In summer, an underground network of pipes cools the major buildings downtown using frigid water from the bottom of Lake Ontario. In winter, another network of pipes heats those buildings, using steam from a central plant. The Ontario Society of Professional Engineers (OSPE) arranged a tour for engineers who might find this interesting.
Centralized steam heating for cities can be very economical, reliable, and efficient. If you run a hospital, hotel, or office building, you'd have to devote space and a dozen employees to run a boiler room 24/7. You'd have to buy extra-big boilers to handle your maximum load, so most of the time they'd be running at less than peak efficiency. Plus if your boiler broke down, your building would get chilly. It's much less stressful and expensive to just buy your steam heat from a utility.
On a side street downtown, there is what appears to be a rather dull office tower. The entrance is understated, and the ground level has blank walls rather than storefronts. Once past the lobby and multiple security gates, you enter a shabby control centre. A few engineers peer at dozens of SCADA computer displays. The screens vibrate slightly, as do the thick-paned glass windows looking out onto the steam generation system. Four of these buildings are connected to the piping network heating much of Toronto. Each plant has a different output when at maximum efficiency. To maximize efficiency and minimize cost, the load is continually switched from one to another.
Once you leave the control room, a blast of noise shakes your internal organs. Several stories below the level of the control room, huge rumbling pumps bring back condensed steam through underground pipes. Tap water is forced through chemical treatment beds and added to the hot condensate, making up for water lost in leaks. The water then is pressurized with more pumps, and forced through pipes in a furnace, exposed to a roaring fireball, fed by squealing squirrel-cage air blowers and natural gas jets. The water flashes to steam, is superheated, and is then squirted through insulated underground pipes to buildings across the city.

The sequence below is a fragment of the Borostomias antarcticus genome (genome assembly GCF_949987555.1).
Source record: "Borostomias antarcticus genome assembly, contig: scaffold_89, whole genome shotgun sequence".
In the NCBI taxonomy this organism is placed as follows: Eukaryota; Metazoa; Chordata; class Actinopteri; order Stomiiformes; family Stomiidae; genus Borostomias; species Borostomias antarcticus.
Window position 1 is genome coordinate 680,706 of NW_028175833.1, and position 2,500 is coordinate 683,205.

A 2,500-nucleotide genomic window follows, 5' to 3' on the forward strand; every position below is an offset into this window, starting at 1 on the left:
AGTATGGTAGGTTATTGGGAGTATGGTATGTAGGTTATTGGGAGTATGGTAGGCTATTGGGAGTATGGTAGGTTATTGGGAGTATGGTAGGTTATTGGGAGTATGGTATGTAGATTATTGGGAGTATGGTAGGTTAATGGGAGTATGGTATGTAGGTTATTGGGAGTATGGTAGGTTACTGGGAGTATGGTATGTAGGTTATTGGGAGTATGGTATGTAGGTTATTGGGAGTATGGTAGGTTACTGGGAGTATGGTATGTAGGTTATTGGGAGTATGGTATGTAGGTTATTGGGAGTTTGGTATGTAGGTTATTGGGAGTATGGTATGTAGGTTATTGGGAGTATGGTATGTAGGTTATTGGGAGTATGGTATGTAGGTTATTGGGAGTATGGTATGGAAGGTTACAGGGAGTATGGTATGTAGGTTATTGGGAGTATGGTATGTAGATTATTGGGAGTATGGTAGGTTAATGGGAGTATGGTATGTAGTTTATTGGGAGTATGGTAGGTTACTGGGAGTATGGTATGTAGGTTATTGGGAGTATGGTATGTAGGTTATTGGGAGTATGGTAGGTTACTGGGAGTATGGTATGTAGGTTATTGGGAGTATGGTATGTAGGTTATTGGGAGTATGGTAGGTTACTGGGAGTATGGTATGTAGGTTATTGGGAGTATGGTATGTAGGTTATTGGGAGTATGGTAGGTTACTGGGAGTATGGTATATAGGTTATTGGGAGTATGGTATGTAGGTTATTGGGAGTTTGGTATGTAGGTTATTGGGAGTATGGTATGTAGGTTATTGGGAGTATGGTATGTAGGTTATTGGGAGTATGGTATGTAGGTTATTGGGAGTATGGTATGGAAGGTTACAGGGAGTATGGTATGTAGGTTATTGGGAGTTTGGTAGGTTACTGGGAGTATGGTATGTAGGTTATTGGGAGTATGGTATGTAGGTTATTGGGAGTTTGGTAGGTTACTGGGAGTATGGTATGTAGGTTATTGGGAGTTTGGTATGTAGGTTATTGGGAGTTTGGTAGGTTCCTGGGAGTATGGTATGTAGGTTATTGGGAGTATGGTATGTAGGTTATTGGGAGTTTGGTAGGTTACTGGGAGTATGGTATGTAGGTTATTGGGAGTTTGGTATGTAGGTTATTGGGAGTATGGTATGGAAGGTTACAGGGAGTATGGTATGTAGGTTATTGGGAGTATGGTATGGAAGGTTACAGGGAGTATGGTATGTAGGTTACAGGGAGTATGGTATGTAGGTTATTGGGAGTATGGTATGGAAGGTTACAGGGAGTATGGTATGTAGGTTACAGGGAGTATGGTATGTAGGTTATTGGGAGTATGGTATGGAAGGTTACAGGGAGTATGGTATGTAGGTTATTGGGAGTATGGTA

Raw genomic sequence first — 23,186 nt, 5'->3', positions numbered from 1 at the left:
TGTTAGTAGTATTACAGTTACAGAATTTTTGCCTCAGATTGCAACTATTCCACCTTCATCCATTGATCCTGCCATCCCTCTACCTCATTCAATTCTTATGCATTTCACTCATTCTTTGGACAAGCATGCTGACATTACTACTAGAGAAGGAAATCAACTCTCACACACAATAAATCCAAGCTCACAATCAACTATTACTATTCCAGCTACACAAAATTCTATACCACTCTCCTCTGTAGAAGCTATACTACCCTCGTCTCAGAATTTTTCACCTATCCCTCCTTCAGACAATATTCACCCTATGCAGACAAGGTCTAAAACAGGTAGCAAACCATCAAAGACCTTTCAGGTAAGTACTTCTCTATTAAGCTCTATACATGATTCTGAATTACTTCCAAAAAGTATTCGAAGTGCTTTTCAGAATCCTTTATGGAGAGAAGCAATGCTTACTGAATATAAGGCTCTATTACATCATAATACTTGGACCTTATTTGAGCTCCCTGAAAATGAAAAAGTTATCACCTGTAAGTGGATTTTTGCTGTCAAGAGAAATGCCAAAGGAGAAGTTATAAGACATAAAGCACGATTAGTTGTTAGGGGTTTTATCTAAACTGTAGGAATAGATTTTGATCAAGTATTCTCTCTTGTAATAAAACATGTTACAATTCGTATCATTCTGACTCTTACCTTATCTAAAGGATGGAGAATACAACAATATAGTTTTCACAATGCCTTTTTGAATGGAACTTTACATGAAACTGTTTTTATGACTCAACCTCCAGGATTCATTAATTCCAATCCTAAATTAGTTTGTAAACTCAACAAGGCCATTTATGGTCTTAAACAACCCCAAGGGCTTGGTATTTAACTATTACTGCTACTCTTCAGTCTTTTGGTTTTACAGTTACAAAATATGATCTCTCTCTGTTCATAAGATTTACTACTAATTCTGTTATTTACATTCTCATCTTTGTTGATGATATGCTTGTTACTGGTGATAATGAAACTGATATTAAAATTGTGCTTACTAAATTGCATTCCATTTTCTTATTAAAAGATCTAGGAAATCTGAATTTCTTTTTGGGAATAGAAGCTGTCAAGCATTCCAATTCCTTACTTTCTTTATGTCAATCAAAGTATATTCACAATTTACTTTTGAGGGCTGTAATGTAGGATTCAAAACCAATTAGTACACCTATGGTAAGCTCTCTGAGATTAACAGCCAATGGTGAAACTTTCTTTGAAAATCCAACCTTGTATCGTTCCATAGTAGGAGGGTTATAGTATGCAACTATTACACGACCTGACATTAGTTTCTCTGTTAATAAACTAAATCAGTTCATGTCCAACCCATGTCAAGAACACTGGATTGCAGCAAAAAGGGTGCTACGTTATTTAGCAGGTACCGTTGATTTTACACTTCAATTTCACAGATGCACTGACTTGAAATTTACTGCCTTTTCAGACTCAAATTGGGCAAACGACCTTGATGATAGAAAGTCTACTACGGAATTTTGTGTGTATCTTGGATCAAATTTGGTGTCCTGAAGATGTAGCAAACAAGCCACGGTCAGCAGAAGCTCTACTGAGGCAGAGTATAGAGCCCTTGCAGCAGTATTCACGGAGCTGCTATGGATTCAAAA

It doesn't seem like a complicated operation, until you get inside and see all the things that can go wrong. The engineering team is continually working to improve efficiency, reduce equipment downtime, and perform preventive maintenance. Removing asbestos insulation around the steam pipes is an ongoing chore that will take decades to complete.
The steam distribution system isn't as advanced as it could be - using co-generation would be a big step forward. Right now, natural gas is just burned to make steam. It would be better to use a natural-gas turbine (basically, a stationary jet engine) to turn a turbine to create electricity. The hot exhaust from the turbine could then be used to generate the steam. However, upgrading the existing steam plants would take money, and any work would have to be done in the summer months when steam heating requirements are lowest.
This wasn't one of the most exciting engineering tours I've been on, but it did show me how many buildings in Toronto keep from freezing in winter.